About Us

January 21, 1892, in Gurdon, Arkansas, was much like any other Arkansas winter day - cool and brisk. The citizens of Gurdon went about their daily activities. The merchants conducted business, the children laughed and played in the streets, and the horses tied to the hitching posts stepped lightly in a circle to keep warm. The whine of the nearby sawmills was overcome only by the piercing scream of the train whistles and the shrill screech of the locomotives trying desperately to gain momentum from a dead stop. Travelers awaiting a coming train gathered around the potbellied stove in the depot and made small talk while frequently checking their pocket watch for the correct time.
Other visitors in Gurdon on this day gathered in the lobby of the Hotel Hall just across Front Street from the railroad track. Among the visitors of this particular day were five men who had traveled to Gurdon to catch a train to their next destination. The group had attended a meeting of the Arkansas Yellow Pine Manufacturer's Association in Camden some 50 miles south of Gurdon, and, being business travelers of the well-seasoned sort, their itineraries required they board a train in Gurdon bound for yet another convention in yet another city. The men had boarded a ``bus`` in Camden at 9 o'clock on that day each bearing his luggage and a cup of black coffee. Somewhere along the way the entourage encountered a spread rail or some other obstacle which demanded the attention of someone experienced at remedying such road problems. While the problem was being corrected the travelers enjoyed a breakfast of fried chicken and pones cooked by an old lady near the site of their delay. Shortly, the bus again departed for Gurdon, arriving at about 11 a.m.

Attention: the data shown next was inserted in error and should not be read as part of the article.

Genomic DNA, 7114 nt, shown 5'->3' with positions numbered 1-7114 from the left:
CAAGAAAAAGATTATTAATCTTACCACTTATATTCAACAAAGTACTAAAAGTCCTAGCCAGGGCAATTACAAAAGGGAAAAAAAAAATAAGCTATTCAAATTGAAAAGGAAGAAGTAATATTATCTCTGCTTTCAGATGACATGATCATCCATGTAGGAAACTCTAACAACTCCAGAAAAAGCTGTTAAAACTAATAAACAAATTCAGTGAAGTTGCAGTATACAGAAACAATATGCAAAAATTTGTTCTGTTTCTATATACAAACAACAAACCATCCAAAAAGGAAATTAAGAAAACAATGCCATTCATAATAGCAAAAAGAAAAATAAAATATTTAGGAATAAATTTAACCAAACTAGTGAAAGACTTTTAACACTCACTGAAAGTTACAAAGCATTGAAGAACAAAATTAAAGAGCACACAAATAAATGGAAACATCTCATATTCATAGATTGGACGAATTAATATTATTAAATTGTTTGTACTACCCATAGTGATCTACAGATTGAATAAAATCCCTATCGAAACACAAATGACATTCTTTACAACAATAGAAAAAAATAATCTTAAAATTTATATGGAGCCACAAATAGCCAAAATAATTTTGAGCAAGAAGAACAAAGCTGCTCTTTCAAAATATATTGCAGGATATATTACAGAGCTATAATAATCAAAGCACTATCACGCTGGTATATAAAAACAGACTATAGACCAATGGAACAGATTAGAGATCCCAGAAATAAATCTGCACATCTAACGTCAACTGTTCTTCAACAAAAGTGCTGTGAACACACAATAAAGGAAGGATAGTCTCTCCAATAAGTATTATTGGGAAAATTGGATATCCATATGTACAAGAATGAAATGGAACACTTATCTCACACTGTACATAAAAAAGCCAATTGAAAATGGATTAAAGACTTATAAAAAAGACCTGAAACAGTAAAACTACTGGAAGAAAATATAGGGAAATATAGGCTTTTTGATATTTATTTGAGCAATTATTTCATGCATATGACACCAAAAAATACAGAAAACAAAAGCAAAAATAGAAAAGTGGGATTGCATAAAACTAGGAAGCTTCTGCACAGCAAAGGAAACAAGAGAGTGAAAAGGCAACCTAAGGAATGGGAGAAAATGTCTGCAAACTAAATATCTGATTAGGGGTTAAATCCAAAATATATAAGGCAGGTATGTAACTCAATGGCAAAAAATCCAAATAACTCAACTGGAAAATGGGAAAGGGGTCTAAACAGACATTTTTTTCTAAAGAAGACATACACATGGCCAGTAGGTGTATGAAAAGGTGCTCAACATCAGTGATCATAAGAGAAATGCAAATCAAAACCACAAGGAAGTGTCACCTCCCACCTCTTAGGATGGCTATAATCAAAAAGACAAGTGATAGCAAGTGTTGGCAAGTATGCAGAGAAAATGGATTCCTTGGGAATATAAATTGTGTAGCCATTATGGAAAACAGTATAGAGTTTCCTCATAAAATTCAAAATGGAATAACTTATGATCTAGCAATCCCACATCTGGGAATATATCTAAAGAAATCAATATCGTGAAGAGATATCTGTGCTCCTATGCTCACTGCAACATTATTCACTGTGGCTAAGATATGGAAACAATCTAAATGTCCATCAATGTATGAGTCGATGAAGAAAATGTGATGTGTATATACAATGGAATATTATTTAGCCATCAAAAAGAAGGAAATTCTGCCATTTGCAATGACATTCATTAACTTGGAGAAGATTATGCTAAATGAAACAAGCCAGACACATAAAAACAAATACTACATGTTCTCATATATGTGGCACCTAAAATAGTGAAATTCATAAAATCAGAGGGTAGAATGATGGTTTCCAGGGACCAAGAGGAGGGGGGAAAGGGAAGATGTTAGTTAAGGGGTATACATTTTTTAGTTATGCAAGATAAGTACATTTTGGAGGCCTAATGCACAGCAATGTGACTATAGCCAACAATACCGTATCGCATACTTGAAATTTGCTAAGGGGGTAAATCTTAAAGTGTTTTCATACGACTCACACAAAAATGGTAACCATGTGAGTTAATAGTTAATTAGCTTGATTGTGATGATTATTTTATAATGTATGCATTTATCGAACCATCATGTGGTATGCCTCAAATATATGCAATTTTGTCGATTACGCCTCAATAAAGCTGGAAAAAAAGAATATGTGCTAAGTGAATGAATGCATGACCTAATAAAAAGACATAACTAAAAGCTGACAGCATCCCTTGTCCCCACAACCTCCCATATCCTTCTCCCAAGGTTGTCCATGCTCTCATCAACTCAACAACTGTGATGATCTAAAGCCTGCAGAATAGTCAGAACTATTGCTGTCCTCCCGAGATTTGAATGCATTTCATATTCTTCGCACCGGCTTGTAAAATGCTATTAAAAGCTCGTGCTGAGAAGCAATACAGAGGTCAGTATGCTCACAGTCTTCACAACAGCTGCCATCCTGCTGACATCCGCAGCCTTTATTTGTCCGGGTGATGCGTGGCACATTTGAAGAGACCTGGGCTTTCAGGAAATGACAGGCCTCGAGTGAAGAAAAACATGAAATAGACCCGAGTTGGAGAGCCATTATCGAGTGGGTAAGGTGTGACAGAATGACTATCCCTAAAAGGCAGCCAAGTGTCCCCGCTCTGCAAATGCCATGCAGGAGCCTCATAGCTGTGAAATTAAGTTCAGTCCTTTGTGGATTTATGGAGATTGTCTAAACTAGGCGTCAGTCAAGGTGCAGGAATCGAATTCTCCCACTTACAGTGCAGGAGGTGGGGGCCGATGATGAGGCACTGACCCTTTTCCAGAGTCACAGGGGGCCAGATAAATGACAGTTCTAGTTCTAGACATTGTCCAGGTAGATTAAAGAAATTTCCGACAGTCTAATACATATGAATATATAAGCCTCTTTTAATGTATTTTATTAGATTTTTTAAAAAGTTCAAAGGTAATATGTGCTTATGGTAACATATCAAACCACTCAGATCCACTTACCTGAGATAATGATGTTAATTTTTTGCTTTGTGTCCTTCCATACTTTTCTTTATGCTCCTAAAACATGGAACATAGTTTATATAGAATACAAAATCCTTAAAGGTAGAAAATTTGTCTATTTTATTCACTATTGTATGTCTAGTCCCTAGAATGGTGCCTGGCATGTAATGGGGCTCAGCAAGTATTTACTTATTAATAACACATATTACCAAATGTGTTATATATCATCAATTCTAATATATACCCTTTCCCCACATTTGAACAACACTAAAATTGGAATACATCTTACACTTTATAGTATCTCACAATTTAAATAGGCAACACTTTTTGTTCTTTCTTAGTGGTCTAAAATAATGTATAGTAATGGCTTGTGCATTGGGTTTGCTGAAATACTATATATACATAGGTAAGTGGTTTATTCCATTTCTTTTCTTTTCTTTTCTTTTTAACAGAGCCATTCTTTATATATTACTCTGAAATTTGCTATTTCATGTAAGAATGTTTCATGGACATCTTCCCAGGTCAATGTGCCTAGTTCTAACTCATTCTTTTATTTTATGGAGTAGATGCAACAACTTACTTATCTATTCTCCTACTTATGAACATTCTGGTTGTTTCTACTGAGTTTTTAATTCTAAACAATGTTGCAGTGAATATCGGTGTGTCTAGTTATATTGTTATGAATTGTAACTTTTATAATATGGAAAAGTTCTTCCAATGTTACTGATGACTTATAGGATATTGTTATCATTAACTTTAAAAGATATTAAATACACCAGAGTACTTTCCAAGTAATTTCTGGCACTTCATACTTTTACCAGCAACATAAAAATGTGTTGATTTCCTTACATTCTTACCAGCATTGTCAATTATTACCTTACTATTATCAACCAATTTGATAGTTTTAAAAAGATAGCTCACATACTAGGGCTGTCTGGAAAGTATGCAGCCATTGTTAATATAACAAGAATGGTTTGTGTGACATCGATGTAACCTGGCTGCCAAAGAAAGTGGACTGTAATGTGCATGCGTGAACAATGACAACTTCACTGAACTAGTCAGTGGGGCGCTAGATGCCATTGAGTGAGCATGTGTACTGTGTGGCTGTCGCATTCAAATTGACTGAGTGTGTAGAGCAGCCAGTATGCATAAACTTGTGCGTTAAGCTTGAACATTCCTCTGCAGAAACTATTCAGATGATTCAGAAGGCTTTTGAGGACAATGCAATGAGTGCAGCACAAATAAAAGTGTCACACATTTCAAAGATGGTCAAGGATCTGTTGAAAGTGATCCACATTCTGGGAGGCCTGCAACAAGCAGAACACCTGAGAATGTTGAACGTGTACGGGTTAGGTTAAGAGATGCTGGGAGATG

Upon their arrival they discovered that the through train had been delayed and would not arrive until about 6 p.m. So, with seven hours to kill, the men set about to make themselves comfortable until their departure. Now these men were obviously the founders of our revered Order, and we can only suggest that perhaps the delays came about at the hand of Divine instigation. For if the train had not been delayed, then two of these men, namely Bolling Arthur Johnson and George K. Smith, would not have sat upon a lumber pile and discussed the hardships of travelling, nor perhaps might one man have shared his thoughts of a unified lumber fraternity, called the Ancient Order of Camp Followers, whereby all lumbermen and trade associations would join together and hold their various meetings and conventions in one place at one given time in one great ``carnival`` of activity, rather than holding them at different times in different cities. Now Johnson, age 30, was a journalist for the TIMBERMAN trade newspaper of Chicago, and Smith, age 40, was the secretary of the Southern Lumber Manufacturers Association of St. Louis, and together atop that lumber pile did they combine their intellect and imagination in one impromptu brainstorming session in which the most basic foundation of a new Order took shape.

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